Matatus face fines for cash-only fares


Public transport operators now face Sh20,000 fine for failing to provide passengers with contact-free fare payment option such as M-Pesa in the latest rules for curbing the spread of Covid-19.

The measures are contained in the Public Health (Covid-19 Operation of Public Service Vehicles) rules 2020 that also outlaw serving food or drinks to passengers while on board.

The use of digital fare payments is aimed at cutting down on the handling of cash to help contain the coronavirus pandemic, which has infected 34,057 people in Kenya and killed 574.

“A system for contact-free payment shall be put in place by the operator,” reads the regulations which were gazetted on July 24.

“A person who commits an offence under this rules shall on conviction be liable to a fine not exceeding Sh20, 000 or to imprisonment for a period not exceeding six months or both.”

This means that public transport operators will have to show evidence of the cashless payment system or risk the fines and jail.

Matatus and buses must observe stringent rules in the wake of Covid-19, setting stage for reduced profits margins and pressure on fares.

The rules demand that the operators keep half of the seats empty under the social distancing rules imposed to curb the spread of the coronavirus.

They must measure the temperature of all passengers upon entry, provide hand sanitisers approved by the Kenya Bureau of Standards and disinfect the interest of the buses after every trip.

The rules also offers the national and county government powers to ground all vehicles belonging to a particular Sacco in breach of the Covid-19 rules.

Previously, this right was granted to the transport regulator-the National Transport and Safety Authority (NTSA).

The use of contact-free fare payment methods is aimed at limiting physical contact between the passengers and the crew.

The rule comes in the middle of NTSA tendering for a digital fare collection system that will also have the technical capability to contact trace passengers.

The authority bids invited tech companies to install mobile software and web applications for the nearly 200,000 matatus in the country, setting the stage for the ban in use of cash in matatus.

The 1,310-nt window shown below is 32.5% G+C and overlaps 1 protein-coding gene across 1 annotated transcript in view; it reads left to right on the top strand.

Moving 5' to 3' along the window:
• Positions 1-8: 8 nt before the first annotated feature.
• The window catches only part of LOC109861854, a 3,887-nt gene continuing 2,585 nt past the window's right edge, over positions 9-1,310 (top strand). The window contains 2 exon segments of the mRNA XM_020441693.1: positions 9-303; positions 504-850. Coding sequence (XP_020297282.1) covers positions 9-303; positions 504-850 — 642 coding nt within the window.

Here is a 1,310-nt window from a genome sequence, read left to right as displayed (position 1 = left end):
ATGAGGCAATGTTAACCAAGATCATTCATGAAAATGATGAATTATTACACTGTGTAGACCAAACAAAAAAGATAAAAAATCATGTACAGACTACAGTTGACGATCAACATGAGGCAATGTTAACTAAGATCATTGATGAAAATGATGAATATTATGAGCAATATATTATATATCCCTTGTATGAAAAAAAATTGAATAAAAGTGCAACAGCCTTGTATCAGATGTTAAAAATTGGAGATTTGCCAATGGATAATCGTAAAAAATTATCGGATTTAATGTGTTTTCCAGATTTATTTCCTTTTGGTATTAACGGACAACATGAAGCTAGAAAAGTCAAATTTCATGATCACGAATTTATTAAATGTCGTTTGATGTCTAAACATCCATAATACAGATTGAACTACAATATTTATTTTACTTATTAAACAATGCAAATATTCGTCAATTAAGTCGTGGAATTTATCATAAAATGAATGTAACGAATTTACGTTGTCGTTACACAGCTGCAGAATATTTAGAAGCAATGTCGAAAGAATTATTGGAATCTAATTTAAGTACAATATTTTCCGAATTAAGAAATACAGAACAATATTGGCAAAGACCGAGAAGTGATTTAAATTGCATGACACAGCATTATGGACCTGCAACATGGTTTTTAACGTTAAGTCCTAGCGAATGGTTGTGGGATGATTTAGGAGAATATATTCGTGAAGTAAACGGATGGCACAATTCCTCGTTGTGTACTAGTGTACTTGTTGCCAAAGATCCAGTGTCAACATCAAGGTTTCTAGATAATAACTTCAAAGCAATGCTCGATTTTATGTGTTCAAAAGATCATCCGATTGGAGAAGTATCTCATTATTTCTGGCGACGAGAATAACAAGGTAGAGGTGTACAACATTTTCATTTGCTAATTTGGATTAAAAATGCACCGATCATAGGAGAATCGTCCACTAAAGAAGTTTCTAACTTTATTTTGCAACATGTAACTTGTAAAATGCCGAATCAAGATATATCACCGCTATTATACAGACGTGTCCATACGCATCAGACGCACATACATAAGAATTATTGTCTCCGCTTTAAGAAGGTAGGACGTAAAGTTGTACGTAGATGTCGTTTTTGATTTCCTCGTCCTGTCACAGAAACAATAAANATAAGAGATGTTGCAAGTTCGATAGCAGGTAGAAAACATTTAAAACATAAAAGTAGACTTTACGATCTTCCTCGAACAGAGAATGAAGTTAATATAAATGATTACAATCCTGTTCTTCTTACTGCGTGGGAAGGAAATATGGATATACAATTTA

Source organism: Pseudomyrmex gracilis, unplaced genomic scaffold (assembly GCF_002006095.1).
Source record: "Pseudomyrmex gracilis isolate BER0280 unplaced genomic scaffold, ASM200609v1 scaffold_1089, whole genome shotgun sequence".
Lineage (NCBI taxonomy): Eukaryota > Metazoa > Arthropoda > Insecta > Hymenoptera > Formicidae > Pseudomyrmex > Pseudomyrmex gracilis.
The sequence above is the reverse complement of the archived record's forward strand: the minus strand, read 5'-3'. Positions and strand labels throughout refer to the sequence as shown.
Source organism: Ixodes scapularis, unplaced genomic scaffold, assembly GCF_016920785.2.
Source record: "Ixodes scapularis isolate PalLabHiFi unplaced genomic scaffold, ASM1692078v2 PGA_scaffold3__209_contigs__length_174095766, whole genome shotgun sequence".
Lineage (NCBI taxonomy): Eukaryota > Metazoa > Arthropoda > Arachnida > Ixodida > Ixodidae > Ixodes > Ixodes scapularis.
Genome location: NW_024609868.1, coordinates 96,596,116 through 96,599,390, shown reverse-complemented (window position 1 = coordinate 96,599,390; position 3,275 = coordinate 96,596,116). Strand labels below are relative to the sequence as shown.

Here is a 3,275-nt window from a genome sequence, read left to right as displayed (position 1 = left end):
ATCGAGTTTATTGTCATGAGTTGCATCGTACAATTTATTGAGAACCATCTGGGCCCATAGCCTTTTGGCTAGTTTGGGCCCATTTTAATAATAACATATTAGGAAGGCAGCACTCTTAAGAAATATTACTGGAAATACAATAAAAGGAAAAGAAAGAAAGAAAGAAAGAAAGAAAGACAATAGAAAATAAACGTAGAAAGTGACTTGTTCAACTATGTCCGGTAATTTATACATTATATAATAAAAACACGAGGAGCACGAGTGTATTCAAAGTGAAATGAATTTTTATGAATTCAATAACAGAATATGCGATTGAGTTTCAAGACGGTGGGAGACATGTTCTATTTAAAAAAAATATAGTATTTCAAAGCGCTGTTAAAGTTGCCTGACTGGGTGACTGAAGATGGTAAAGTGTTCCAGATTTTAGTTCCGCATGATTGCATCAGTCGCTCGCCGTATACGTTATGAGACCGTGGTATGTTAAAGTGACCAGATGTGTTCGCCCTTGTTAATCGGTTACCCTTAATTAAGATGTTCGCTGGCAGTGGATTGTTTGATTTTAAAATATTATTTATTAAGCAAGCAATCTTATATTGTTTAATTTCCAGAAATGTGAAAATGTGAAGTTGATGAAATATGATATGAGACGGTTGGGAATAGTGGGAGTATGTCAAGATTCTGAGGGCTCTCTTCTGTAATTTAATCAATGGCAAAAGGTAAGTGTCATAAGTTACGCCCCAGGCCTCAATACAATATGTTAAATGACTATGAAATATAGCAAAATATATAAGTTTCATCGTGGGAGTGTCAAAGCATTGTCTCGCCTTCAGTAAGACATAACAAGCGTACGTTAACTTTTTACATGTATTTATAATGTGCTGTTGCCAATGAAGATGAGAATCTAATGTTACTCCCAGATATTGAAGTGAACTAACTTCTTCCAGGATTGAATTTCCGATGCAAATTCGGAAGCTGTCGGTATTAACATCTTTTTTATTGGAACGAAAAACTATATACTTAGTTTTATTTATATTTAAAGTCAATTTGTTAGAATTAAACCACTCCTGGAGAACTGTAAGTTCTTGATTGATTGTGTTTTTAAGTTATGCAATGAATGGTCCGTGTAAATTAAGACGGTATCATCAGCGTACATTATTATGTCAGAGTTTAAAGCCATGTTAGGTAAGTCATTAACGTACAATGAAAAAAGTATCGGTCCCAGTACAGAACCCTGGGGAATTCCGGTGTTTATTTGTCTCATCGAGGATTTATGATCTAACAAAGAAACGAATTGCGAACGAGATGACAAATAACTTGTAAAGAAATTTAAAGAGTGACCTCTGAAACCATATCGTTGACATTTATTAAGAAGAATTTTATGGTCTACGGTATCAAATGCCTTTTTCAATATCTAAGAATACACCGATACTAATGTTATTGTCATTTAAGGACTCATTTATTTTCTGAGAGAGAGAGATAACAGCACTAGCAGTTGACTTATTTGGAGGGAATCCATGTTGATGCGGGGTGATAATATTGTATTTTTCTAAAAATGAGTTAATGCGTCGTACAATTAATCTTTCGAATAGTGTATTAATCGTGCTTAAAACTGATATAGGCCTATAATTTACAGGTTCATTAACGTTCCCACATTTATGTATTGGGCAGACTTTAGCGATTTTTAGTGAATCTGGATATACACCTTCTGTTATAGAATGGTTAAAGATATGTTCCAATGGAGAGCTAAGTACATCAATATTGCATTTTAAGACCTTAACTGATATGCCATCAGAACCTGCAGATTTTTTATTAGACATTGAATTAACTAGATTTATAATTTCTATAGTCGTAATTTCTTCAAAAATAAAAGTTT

Once the system is in place, all passengers could be required to pay their fares via mobile money platforms, giving the government access to their identities and personal contact information that is needed to combat the Covid-19 pandemic.

An earlier cashless fare payment platform fronted by the government, and which was launched in November 2014, flopped following strong opposition from matatu operators who felt that it was a ploy to monitor their daily earnings for taxation measures. The digital payment system required passengers to get pre-paid cards or use mobile money for payment of fares in PSVs.

Safaricom  has assigned M-Pesa paybill numbers to willing matatu operators in a service it called Lipa Fare na M-Pesa where travellers do not incur any transaction charges and matatu owners pay a one per cent commission based on the value of total fares collected through the mobile platform.

Buses that covers journeys above 50 kilometres will also be required to collect and keep passenger information for at least six months to ease contact tracing.

Contact tracing, a disease control method that traditionally relies on patients’ memories of their movements, identifies people they might have infected so they too can be isolated either for monitoring or treatment. Currently, the government uses oral information provided by patients during the tests to track those who turn positive, something that has been blamed for the growing number of patients outside isolation facilities.

Passengers’ information include their full name, nationality, national identification number, telephone number and permanent residence.

Passengers who give false information are also liable to the Sh20,000 fine.

“The operator shall provide, without undue delay, the manifest to the relevant public health authorities upon request,” reads the rules.


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